By Brandon Wikman
The simmering summer months blend a perfect time for hunters to keen their shooting skills and perfect their hunting performance. It is an ideal time to tweak, tick, and twiddle with newly purchased gear or test different accessories. The summer kicks a wallop of ambition to most archers who shooting in their front yard or area shooting range. I’ve learned that it is crucial to your practice regimen that you invest efforts into punching arrows in the correct target during the correct time.
An assortment of award wining archers and professional hunters standby the phrase, Practicing is only as good as you make it out to be. These simple words of suggestion are coming from people that have made archery a life. They spend countless days crafting their shooting abilities. They constantly shape their form, mold techniques, and improve the ending result of their scores. Practicing at shooting life-sized animal targets improves a hunters success tremendously in the field, whereas practicing at bulls eyes primarily sculpts competitive target shooters. It is quite obvious, as we all could imagine, but many take the obvious for granted.
Piercing arrows into a realistic looking target trains your mind and sinks the recollection of crunch time into a practical perspective. Shooting at tiny round circles works great for dialing your bow into hunt-ready performance. I use bag and block targets to gauge my accuracy, adjust my sights, and gain confidence in my shot. The only downer of shooting at the speckled dots is that they’re nowhere to be found on the chest of a real animal! Your trained archery hunting eyes must magically put the bulls-eye on a walking whitetail or drinking antelope. Practicing at life-sized animal targets teaches your shooting instincts. Many bear hunters who dare hauling a bow and arrow into the woods never practice at a bear target. They spend there entire spring and summer simply plunking arrows into the center of their fluffy bag target until it erodes. Or they may have only jabbed a dozen arrows into the vitals of a deer target, which is completely different than the physical makeup of a bear.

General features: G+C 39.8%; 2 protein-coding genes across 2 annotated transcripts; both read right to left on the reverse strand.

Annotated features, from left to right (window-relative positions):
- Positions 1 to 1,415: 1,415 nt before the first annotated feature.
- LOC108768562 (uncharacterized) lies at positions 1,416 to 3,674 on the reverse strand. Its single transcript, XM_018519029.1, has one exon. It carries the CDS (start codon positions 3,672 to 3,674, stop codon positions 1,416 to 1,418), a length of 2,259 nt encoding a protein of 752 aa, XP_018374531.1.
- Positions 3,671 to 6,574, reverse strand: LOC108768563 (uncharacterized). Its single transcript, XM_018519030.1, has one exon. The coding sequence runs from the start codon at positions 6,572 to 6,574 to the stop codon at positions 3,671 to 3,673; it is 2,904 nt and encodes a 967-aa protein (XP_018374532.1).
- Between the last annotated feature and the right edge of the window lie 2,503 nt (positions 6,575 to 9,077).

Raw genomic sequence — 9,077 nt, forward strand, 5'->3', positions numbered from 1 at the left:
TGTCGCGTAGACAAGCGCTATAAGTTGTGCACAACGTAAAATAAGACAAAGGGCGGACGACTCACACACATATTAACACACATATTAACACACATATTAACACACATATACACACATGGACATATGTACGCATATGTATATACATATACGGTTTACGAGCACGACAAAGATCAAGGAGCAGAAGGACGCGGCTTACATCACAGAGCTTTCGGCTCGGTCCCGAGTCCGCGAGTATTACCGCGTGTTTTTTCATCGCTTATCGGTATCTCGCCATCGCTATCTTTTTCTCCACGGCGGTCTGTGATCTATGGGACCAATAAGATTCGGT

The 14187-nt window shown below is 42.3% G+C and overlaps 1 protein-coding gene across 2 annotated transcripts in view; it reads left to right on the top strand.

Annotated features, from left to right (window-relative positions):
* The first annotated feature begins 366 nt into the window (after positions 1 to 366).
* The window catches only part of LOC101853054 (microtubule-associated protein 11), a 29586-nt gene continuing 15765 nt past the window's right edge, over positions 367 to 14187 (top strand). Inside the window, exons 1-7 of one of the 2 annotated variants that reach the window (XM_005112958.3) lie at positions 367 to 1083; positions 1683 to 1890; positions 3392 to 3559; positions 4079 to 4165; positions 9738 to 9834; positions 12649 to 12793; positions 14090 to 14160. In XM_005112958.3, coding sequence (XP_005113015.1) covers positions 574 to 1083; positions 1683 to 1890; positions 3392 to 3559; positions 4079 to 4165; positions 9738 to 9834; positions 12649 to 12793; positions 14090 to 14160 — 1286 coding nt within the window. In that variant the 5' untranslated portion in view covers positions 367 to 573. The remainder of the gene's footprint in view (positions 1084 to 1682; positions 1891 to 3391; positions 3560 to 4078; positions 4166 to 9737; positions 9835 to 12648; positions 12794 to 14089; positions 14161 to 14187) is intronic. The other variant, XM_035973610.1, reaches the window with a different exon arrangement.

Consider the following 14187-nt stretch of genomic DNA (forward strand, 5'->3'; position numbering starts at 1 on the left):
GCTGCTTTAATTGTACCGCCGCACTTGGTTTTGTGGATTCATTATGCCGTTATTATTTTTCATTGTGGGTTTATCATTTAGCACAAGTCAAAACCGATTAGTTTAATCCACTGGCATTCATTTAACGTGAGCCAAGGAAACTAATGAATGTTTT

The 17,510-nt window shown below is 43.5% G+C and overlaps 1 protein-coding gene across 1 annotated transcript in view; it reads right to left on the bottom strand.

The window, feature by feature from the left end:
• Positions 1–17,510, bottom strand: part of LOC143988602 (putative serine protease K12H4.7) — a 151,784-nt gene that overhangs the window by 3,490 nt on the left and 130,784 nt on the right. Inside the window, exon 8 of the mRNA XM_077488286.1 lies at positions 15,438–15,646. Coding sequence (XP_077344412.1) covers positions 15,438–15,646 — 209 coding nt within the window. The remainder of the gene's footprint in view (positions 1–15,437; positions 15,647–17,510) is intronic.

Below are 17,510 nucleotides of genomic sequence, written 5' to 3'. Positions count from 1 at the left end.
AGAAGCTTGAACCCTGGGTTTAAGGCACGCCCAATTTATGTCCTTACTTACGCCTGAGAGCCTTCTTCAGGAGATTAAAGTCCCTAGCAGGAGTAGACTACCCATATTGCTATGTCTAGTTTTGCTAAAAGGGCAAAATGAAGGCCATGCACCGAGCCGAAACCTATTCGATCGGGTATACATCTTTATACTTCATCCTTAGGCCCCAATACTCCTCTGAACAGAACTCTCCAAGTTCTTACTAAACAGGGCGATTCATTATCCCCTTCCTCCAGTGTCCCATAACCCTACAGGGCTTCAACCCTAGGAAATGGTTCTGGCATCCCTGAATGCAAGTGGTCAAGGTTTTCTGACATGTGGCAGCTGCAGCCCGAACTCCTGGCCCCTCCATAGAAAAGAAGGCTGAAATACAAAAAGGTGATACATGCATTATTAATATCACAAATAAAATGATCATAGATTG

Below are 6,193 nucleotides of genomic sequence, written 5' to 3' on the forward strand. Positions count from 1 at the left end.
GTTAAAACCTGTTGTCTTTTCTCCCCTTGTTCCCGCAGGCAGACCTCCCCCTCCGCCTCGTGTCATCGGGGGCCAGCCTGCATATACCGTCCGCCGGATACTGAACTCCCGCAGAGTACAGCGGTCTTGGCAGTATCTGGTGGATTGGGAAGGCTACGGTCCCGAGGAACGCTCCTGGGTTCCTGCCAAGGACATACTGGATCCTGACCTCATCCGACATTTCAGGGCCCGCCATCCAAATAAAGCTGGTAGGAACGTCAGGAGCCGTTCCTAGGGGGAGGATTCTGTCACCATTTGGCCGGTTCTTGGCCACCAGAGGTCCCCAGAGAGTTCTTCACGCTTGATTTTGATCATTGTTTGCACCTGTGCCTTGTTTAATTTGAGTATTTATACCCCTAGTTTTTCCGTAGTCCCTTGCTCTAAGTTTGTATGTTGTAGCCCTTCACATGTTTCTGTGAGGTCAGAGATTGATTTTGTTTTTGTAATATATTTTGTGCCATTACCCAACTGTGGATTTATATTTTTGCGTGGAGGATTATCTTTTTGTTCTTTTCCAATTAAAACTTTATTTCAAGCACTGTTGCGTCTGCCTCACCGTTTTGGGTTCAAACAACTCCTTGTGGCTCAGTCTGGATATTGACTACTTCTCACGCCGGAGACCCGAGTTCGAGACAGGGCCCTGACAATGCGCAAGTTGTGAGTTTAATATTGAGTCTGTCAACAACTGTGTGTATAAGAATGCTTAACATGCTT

The importance of shooting practice is only as good as you make it out to be. Many outfitters and guides have had clients who saved tons of green over the past couple years for an exciting trophy elk or mountain lion hunt have never punched arrows into anything even close that mimics the vital organ placement, shape, or body of the animal there going to be pursuing. Each animal you plan on hunting must be scrutinized to the max. The knowledge and understanding of an animal’s vital placement and anatomy is what slices the diehard hunter from the rest of the pack. Don’t be afraid to drop a hundred more dollars on an animal target that you’ll be hunting. There’s no sense of spending thousands of dollars without taking a serious mental aim on what you will be chasing. You must put your frame of mind to the ultimate test by introducing new ways to stimulate better practice. I’ve taken these game-chasing lessons and used them to my advantage. Last year, with the help of some friends and family, constructed a virtual hunting experience in my woods. It is an archery-hunting course crafted for every hunter in North America. There are over twenty shooting stations that range from a distance of 10-yards to 60-yards. Each station has a different animal placed in a specific scenario. Whether its a bear climbing a tree, a moving fox, or a whitetail sipping an afternoon drink, the course gives people the most realistic practice experience. Taking your archery practice to a higher-level is an essential step in building your killing abilities. Dedicate time to create your very own mock-hunting experience that you can share with your friends and family. You may want to implement tree stands, ground blind stations, and moving targets. There are endless opportunities and a mixture of fun situations to mock. It is a great way to increase your accuracy and boost your overall shooting confidence.